Andalucia offers a different but equally beautiful scenery to visitors looking for a winter hiking destination in the most gorgeous southern province of Spain.
While winter often poses an added challenge in terms of equipment, safety and fitness levels, it also offers snow-springled mountain slopes and the extra element of adventure. Andalusia is known as a summer holiday lovers destination and with good reason, but that doesn’t mean it cannot be visited in the winter. Between late December and spring, the weather is best considered as mild and there are plenty of options for those seeking something different. In addition to the well-known cities, UNESCO World Heritage monuments, charming architecture and incredible food, Andalucía comprises an area of diverse terrain, including an enormous area of mountains, and protected natural reserves. In the summertime, the heat makes it impossible to fully enjoy the trails, so winter hiking is much preferred.
With Covid-19, a lot of the hiking trails in Andalucia were closed due to movement restrictions. As of January 2nd, most hiking trails in the region are re-opening albeit with a reduced capacity of daily visitors. Covid-19 cleaning protocols have also been enforced to ensure the safety of all visitors.
According to the official Andalucia Tourism Website, all non-resident international travellers will be provided with free Covid-19 insurance between 1 January and 31 December 2021 for stays in regulated establishes.
Winter Hiking in Andalucia – Places to consider
The Sierra Nevada national parks are a trekkers paradise and offer a variety of tracks set amid humbling mountain scenery. The highest mountain range in Spain with a summit of 3,478 m this is a challenge for less experienced hikers, depending on how far up the mountain you wish to ascend.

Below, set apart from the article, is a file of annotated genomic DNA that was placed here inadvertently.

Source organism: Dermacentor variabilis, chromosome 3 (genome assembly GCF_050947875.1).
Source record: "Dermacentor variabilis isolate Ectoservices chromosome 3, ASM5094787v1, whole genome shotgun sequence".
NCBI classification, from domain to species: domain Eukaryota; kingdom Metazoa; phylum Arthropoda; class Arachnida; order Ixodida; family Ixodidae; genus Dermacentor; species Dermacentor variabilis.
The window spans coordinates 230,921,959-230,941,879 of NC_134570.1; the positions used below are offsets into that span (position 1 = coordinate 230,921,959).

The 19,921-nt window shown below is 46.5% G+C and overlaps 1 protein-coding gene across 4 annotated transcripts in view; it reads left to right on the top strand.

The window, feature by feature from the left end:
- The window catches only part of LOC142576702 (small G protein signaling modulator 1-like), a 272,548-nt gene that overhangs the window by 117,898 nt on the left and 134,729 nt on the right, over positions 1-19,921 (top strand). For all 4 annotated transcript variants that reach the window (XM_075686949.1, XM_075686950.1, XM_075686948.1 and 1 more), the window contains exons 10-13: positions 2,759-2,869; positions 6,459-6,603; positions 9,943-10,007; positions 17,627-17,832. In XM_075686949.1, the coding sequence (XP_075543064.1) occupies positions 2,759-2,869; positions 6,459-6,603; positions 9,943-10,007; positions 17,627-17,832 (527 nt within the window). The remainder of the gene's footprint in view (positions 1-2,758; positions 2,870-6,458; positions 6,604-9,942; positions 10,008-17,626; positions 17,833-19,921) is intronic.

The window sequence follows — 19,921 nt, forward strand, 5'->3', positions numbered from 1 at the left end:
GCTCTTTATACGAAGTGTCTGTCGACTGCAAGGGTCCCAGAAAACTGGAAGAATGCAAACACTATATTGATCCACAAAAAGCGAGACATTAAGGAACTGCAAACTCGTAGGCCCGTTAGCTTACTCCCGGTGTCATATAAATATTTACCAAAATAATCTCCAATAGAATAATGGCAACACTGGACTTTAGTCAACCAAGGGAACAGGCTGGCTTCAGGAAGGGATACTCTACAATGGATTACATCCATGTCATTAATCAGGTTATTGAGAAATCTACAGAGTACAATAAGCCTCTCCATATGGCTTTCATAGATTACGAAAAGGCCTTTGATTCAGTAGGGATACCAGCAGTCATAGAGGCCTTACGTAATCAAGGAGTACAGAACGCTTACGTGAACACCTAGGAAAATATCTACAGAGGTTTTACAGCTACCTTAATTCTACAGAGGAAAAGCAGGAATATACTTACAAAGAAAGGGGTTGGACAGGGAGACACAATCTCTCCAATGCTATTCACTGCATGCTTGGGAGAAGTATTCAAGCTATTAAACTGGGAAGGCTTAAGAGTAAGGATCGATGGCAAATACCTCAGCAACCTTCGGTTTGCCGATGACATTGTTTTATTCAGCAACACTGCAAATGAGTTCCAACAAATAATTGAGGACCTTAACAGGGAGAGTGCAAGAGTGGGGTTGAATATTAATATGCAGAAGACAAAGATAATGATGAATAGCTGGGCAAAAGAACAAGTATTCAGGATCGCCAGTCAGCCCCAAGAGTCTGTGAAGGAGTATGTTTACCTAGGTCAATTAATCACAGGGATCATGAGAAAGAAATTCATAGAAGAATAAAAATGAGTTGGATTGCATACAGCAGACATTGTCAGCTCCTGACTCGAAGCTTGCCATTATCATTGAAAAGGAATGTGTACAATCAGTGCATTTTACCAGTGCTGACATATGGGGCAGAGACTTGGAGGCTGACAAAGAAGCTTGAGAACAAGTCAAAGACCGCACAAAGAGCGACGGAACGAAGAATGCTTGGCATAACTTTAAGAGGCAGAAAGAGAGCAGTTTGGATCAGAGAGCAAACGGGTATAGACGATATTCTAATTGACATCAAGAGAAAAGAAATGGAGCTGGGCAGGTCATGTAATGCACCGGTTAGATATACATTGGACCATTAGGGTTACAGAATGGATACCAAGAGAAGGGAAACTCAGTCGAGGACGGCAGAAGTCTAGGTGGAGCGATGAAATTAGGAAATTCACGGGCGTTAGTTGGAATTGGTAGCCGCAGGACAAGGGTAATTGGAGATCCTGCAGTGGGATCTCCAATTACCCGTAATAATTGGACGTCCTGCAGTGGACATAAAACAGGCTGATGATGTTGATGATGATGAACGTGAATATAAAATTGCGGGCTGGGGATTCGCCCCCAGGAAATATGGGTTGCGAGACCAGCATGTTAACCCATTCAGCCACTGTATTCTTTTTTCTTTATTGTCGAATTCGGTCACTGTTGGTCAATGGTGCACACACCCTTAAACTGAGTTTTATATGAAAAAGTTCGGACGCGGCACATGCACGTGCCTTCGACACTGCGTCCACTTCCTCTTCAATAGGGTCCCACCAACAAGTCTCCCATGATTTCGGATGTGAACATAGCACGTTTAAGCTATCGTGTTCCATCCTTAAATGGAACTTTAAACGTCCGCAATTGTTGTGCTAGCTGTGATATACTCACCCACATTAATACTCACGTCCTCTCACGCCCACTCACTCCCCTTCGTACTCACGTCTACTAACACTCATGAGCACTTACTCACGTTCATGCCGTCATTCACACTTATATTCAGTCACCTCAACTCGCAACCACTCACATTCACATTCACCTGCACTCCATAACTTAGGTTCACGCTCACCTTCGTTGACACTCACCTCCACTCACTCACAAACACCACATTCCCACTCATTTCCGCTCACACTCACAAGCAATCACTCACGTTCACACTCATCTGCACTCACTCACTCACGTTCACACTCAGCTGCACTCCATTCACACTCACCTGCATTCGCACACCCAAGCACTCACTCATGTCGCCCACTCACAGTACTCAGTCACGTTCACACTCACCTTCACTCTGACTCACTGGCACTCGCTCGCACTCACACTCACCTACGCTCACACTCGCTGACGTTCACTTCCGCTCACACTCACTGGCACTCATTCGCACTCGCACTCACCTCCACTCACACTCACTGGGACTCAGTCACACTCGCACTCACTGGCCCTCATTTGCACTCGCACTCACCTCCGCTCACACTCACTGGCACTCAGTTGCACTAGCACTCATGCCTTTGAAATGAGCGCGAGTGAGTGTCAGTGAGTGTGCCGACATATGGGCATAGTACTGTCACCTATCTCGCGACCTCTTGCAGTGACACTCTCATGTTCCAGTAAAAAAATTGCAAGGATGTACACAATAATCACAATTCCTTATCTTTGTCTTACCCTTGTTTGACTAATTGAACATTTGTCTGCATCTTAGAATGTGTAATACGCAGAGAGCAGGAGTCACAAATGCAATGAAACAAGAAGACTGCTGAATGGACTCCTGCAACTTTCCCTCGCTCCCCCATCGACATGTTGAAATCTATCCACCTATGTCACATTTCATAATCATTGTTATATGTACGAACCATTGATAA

Sierra de Grazalema
A stunning mountain range, with smaller hills, plateaus and beautiful views over them; the highest peak is Torreón at 1654 metres. This was the first natural park in Andalucia and is one of Spain’s most ecologically outstanding areas. The 51,695 ha park is famous for its spectacularly rugged limestone landscape of cliffs, gullies, caves and gorges and prepare for cold nights but pleasant mornings.
Caminito Del Rey
With a total length of 7.7 km of which 2.9 km are footbridges, this is a relatively short hike, ideal for winter hiking excursions. The river Guadalhorce flows below. This is a circular track meaning you will either have to hike back to your car or book a transfer service. Start early, to ensure you don’t get caught inside the gorge after the sun sets, and enjoy the view of the valleys that spread before you.
Doñana in Huelva
A massive natural reserve that includes the National Park and Natural Park totalling over 128.386 hectares. It occupies the northern area of the Guadalquivir river, in the Gulf of Cadiz and is of significant ecological importance. Visiting in the winter allows visitors the opportunity to spot migratory birds who use Doñana as a wintering area on their way from northern Europe or sub-Saharan Africa.
Sierra de Aracena
This is one of the most extensive and longest routes, with over 600 km of trails. The beautiful oak forest shines during the winter months. For a short introduction to the area, the path between Aracena, the regional capital, and Linares de la Sierra, is ideal at only 5 km long and will take you through landscapes of incredible beauty.
Los Acantilados de Barbate
One of the easiest routes, following the coastal path for about 12 km. On a sunny day, this is a great hiking trail that starts at the beach of Yerbabuena and finishes at Caños de Meca.
The information on this article can change at any moment. Countries may close borders or alter quarantine rules with no warning. Be prepared and check with your travel agent and official government websites of your chosen destination regarding testing and travel restrictions.